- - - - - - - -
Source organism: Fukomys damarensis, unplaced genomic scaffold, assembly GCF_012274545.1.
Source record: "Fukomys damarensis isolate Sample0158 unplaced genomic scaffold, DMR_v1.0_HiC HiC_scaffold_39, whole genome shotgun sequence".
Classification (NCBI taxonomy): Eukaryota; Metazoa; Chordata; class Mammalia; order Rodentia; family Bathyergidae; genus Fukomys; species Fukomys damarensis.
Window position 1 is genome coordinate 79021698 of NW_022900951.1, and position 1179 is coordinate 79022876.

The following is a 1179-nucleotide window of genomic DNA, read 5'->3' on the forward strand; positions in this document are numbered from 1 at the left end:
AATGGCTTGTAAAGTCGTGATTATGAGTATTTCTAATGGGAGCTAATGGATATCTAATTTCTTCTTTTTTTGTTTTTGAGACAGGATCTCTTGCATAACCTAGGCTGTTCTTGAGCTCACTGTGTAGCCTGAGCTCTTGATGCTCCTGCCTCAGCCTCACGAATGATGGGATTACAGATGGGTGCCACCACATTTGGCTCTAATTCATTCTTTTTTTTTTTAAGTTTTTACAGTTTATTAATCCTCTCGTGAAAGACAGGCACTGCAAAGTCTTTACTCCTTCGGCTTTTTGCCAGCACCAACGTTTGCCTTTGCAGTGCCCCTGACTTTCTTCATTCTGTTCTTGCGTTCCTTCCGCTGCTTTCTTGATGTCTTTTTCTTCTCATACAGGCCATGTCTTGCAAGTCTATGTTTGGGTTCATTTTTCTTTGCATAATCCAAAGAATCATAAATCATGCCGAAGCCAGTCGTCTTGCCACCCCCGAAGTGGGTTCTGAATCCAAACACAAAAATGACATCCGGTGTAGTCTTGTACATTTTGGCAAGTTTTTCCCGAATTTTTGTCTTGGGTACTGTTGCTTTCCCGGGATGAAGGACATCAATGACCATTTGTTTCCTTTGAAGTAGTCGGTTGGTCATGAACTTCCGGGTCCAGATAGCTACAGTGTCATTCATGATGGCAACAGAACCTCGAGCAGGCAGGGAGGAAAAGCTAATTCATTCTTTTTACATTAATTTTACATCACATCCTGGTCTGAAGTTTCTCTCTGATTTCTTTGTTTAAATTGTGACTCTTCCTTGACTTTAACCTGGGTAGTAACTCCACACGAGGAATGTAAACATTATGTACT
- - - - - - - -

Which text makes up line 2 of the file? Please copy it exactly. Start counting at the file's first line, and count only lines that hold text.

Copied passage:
Source record: "Fukomys damarensis isolate Sample0158 unplaced genomic scaffold, DMR_v1.0_HiC HiC_scaffold_39, whole genome shotgun sequence".